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Need some pics: NATO variant magwell

ByronF

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Guys,

Looking at some features in magwell, wondering if they are defects, or if they're supposed to be this way.

First view: see that gap right down the centerline?
1694131705725-1063300433.jpg

Similar gap looking aft in the magwell.
1694131786860244984768.jpg
 

ByronF

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What I'm looking at is a gap between "halves". If this was a glue-together model its as if no glue was applied at these points. But I'd have to think these are injection moulded as a single piece so hard to imagine how there would be a cold-shut, lack of fusion, occurring by some miracle at exactly vertical plane. But would feel better with confirmation that thus is just how they are.
 

Impala_Guy

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Guys,

Looking at some features in magwell, wondering if they are defects, or if they're supposed to be this way.

First view: see that gap right down the centerline?
View attachment 334119

Similar gap looking aft in the magwell.
View attachment 334120
Ain't no defect, Hoss, they're all like that. The AUG stock is molded in two halves and then fused together, external seams only. I designed some fuel tanks for Koehler powered industrial fans that were manufactured similarly. In my case the tanks were hot plate welded and pressed together, their final thickness established by some internal ribs. Not sure if the AUG stock halves are hot plate welded all at once, or seam welded. In the latter case, there are plastic weld tools that melt the seam, displace material, and shoot in molten plastic at the same time as the weld tool moves along the seam.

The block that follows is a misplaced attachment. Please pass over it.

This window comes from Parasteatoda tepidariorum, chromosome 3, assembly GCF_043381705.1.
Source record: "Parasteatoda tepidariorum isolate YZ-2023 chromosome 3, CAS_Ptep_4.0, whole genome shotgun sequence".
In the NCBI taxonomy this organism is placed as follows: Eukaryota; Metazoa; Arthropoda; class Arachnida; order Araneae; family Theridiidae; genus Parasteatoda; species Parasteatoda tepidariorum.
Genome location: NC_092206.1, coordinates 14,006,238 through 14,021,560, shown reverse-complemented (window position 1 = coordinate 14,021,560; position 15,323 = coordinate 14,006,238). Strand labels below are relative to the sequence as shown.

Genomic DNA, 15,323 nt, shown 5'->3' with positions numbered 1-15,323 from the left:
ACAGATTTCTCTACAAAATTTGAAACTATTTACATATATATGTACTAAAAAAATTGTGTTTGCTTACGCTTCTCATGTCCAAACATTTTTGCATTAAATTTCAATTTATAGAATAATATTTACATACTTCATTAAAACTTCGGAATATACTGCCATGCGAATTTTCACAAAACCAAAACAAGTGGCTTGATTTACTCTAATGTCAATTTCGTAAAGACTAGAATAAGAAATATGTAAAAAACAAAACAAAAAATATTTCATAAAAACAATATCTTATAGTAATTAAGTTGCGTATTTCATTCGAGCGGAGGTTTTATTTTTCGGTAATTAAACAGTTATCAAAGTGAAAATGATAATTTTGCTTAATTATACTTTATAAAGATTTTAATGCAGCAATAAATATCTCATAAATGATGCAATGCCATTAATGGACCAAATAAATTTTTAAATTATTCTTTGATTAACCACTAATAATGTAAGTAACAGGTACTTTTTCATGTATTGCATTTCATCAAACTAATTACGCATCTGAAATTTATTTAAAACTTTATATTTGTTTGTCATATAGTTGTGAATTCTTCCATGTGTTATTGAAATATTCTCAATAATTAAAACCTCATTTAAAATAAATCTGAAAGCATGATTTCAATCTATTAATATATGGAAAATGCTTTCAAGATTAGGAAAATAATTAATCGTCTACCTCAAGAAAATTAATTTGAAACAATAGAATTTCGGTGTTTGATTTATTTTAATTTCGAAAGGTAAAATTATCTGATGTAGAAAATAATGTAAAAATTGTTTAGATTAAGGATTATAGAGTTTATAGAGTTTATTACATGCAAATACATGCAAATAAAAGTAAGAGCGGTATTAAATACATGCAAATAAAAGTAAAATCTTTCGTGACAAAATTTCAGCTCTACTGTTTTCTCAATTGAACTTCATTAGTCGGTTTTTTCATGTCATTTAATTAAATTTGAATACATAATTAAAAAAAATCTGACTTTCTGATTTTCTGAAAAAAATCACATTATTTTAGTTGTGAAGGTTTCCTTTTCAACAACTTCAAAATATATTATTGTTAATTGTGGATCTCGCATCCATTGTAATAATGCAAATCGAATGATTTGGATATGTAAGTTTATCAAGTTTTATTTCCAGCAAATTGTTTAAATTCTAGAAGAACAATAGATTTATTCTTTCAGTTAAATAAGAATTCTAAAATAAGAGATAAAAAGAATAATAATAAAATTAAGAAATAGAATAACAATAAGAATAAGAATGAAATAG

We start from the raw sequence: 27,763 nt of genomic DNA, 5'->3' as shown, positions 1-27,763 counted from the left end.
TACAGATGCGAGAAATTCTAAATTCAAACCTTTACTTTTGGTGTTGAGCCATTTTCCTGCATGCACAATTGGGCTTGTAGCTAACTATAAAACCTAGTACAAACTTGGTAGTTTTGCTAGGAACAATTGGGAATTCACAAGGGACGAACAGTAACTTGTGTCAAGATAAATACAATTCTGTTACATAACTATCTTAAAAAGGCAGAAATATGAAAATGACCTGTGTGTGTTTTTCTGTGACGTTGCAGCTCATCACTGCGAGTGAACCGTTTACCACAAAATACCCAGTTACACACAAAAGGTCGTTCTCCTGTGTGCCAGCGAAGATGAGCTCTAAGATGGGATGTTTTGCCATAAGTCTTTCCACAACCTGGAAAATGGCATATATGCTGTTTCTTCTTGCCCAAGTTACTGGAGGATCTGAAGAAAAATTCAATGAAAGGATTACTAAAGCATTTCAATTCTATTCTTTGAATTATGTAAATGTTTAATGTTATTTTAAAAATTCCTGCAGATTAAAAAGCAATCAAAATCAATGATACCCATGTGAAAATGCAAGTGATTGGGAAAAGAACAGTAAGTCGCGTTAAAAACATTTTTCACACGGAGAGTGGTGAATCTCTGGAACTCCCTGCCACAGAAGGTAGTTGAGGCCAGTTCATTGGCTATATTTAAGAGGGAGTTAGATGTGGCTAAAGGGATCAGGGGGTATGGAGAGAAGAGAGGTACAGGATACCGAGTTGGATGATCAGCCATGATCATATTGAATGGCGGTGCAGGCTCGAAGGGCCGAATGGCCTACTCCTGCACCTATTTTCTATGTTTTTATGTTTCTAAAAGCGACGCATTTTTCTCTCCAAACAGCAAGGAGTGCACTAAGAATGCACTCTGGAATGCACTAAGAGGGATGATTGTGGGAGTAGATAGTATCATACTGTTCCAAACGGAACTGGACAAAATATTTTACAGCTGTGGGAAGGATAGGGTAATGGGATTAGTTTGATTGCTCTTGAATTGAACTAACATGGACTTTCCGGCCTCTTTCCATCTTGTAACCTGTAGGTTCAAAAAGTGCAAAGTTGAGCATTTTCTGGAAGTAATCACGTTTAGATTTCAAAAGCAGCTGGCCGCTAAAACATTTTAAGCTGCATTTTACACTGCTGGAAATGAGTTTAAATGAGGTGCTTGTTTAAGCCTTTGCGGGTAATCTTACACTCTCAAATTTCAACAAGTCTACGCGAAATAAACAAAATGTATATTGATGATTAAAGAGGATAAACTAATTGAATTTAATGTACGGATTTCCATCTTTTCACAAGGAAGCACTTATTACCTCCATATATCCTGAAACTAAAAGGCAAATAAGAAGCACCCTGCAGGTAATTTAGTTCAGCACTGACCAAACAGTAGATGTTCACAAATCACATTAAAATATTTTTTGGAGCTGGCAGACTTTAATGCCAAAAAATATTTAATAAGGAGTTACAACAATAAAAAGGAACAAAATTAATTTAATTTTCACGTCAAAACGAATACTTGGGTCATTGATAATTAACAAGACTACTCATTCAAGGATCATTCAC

Either way on any AUG stock you can see where they ground the melt plastic that squished out all around the outside of the stock. Other internal features or the weld fixture itself establish the critical internal width dimensions of the stock, that small gap on the mag well ribs is there by design to prevent molding flash / tolerances etc from holding the halves too far apart as they are welded together.

Here's my gen-U-whine Austrian made one:

20230908_203411.jpg 20230908_203340.jpg 20230908_203335.jpg
 
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ByronF

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Groovy. Thanks. I emailed the Steyr service people this morning. Prompt reply confirms what you are saying. Friction welded, he says. Not sure how that works, I thought that worked for ID/OD shafts and hubs and such. Whatever. If its normal then I'm cool with it.

I'm less cool that aluminum mags catch on those same areas either front or back, depending on how the mag is held. It's a small thing that I'll fix myself. It's really a small amount of material, but matters a whole lot.
 

Impala_Guy

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Groovy. Thanks. I emailed the Steyr service people this morning. Prompt reply confirms what you are saying. Friction welded, he says. Not sure how that works, I thought that worked for ID/OD shafts and hubs and such. Whatever. If its normal then I'm cool with it.

I'm less cool that aluminum mags catch on those same areas either front or back, depending on how the mag is held. It's a small thing that I'll fix myself. It's really a small amount of material, but matters a whole lot.
Also called ultrasonic welding. There is a weld bead molded into one half and a groove in the other half. The two halves are joined in a ultra high frequency vibrating nest....the micro friction melts the bead and the halves are pressed together.

 

raubvogel

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Also called ultrasonic welding. There is a weld bead molded into one half and a groove in the other half. The two halves are joined in a ultra high frequency vibrating nest....the micro friction melts the bead and the halves are pressed together.